Editorial April 2013

Calling All Condom Creators


Today, the hotly debated topics in the world of contraception seem to be those of birth control and the morning after pill. However, the Bill and Melinda Gates Foundation are going back to basics. As a part of the Grand Challenges in Global Health, the Gates Foundation is searching for a new spin on an old toy, that is, they are offering $100,000 to the person who can design a condom that will be more fun and more pleasurable than the current models.

Up until the introduction of oral contraceptives, condoms were the most commonly used method of birth control, and as the advertisements tort, are 99% effective at preventing pregnancy when used properly. Additionally, condoms have gained increasing attention with the outbreak of the AIDs epidemic.

Historians debate the appearance of the first condom. Some argue that condoms may have been used in ancient Egypt. Regardless of their origins, condoms have certainly become one of the most important tools of prevention in the field of sexual health. As the Gates Foundation looks to the future, let’s take a step back through the history of everyone’s favorite pocket accessory:

Antiquity: The oldest condom documented artistically comes from our very own France—cave paintings dating back 15,000 years have been found in a cave in Aquitaine.


16th century: The use of a linen sheath was introduced in Europe to protect against the teeming syphilis epidemic. During this century, spermicides were also introduced by soaking the linen condoms in a chemical solution.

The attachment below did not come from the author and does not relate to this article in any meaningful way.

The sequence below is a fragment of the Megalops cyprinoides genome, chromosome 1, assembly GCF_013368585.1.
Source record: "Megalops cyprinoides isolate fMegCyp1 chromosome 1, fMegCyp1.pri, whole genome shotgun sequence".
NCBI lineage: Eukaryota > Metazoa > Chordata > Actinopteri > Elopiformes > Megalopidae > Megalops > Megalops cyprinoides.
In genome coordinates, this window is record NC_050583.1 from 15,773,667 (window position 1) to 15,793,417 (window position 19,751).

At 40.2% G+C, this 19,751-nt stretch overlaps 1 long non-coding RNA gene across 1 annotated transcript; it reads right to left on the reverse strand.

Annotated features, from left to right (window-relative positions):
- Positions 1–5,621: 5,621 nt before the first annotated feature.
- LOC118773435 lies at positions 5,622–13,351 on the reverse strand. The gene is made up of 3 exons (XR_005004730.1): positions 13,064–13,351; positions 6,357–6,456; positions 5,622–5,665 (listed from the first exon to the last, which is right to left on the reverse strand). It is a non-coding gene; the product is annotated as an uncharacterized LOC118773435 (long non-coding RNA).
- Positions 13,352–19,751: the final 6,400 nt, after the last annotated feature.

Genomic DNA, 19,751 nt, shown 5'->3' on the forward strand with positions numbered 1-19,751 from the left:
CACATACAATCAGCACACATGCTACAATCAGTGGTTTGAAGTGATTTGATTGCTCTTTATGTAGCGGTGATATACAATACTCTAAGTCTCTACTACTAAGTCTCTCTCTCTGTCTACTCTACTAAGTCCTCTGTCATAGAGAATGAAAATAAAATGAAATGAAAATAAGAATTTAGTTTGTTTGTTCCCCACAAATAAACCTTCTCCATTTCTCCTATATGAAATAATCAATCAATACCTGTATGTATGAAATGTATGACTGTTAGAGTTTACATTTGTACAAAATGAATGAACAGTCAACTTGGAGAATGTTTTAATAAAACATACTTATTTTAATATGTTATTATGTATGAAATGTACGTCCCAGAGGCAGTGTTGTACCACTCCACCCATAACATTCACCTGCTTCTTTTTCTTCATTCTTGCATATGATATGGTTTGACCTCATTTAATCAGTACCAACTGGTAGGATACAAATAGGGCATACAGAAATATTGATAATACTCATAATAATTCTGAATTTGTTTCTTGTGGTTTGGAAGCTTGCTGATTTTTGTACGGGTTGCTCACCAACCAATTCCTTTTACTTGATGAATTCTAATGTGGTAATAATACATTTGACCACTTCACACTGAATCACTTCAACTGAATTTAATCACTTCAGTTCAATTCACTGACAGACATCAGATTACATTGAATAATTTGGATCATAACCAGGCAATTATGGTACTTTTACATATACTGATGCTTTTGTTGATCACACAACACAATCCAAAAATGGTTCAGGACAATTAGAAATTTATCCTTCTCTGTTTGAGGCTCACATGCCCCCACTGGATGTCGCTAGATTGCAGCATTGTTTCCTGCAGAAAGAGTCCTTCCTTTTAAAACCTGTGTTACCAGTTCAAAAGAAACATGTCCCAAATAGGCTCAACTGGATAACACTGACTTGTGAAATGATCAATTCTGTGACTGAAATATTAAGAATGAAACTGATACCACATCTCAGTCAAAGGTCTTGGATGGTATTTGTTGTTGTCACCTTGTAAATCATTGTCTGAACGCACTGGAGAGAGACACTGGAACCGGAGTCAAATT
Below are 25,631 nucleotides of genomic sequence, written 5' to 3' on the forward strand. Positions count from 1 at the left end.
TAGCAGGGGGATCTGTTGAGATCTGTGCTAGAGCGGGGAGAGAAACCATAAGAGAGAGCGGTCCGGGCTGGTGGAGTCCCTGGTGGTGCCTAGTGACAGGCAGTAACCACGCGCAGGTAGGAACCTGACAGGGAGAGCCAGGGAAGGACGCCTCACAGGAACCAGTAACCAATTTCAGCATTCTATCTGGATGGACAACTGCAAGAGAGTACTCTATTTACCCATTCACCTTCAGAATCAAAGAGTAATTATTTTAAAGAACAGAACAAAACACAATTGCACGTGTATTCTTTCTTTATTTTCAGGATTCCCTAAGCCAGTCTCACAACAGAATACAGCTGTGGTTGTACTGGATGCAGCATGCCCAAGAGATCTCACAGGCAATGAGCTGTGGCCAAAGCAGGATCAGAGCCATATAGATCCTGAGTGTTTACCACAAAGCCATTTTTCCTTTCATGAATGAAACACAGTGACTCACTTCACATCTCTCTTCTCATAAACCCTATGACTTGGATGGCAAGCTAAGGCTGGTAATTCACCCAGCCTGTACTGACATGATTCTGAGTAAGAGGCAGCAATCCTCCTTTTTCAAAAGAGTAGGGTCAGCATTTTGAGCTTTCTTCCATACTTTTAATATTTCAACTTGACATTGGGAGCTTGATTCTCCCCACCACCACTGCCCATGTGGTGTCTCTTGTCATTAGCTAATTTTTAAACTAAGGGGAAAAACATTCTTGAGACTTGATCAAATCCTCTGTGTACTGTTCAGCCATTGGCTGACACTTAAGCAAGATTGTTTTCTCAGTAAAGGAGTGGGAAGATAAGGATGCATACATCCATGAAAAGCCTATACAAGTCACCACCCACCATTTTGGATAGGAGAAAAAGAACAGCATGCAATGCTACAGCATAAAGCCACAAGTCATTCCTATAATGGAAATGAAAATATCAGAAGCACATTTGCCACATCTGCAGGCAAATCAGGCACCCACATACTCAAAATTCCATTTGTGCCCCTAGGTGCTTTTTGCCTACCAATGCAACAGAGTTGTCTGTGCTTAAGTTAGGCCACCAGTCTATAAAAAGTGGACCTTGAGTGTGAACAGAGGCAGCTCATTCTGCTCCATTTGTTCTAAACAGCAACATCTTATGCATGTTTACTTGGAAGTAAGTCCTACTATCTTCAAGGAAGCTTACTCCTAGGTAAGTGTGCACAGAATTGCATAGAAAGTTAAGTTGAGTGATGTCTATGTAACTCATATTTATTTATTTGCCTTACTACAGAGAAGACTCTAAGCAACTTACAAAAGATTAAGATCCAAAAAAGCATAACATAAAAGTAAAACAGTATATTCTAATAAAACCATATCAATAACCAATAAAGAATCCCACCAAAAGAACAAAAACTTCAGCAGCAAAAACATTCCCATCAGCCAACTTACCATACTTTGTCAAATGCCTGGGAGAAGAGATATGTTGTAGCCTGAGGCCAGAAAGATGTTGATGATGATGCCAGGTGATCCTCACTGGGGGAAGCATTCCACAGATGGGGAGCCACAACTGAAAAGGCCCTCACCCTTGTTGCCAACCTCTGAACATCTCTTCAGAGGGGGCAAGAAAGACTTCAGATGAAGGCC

18th century: Condoms begin to gain popularity, and a story about King Charles II of England leads to a bit of a condom conundrum. Legend says that the King was concerned about fathering illegitimate children and had a physician by the name of Dr. Condom who invented a precursor to the modern condom for Charles’ use in court life. This story has, for the most part, been dismissed as folklore, but it nonetheless illustrates the importance of condoms in this time period for all walks of life. Condoms also evolved in design during the 18th century with the use of animal intestines.


19th century: Animal intestines were exchanged for rubber with the introduction of Goodyear into the market. Condoms also began to experience controversy during this period as any advertisement was illegal and the U.S. Postal Service could also confiscate them.


20th century: The condom saw many different compositions with experimentation with new materials like rubber cement and ultimately latex. Latex condoms were first lubricated by Durex in 1957. However, condoms waned in popularity as other contraceptive methods were introduced. However, with the rise of HIV/AIDS in the 80s, condoms regained popularity.


Today: Condoms are available in what can seem like an overwhelming number of sizes, shapes, textures, flavors, brands, and colors. 15 billion condoms are currently produced per year worldwide for both family planning and HIV prevention. Despite this wide market, the condom faces unique challenges in both the developing and developed world. The demand for condoms in developing countries is currently about 15 percent higher than supply can provide, with projections only increasing.

 And in many developed countries, the condom faces a different challenge—underuse. As the Gates Foundation and others have discovered, one of the reasons that condoms are underused is the fact that many males find that they decrease sexual pleasure.

 So it’s left to you, future public health leaders. Revolutionary changes in condom design have propelled the contraceptive through history. What will be the next tick on the timeline of the condom? What will bring the condom into the 21st century? It’s up to our generation to come up with the next “rubber” or “latex.” Fellow classmates, I challenge you to put on your thinking caps, rise to the occasion, and show the world that yes, sex can be pleasurable and safe.


Bill Gates is begging you. Design the condom of the future here. 


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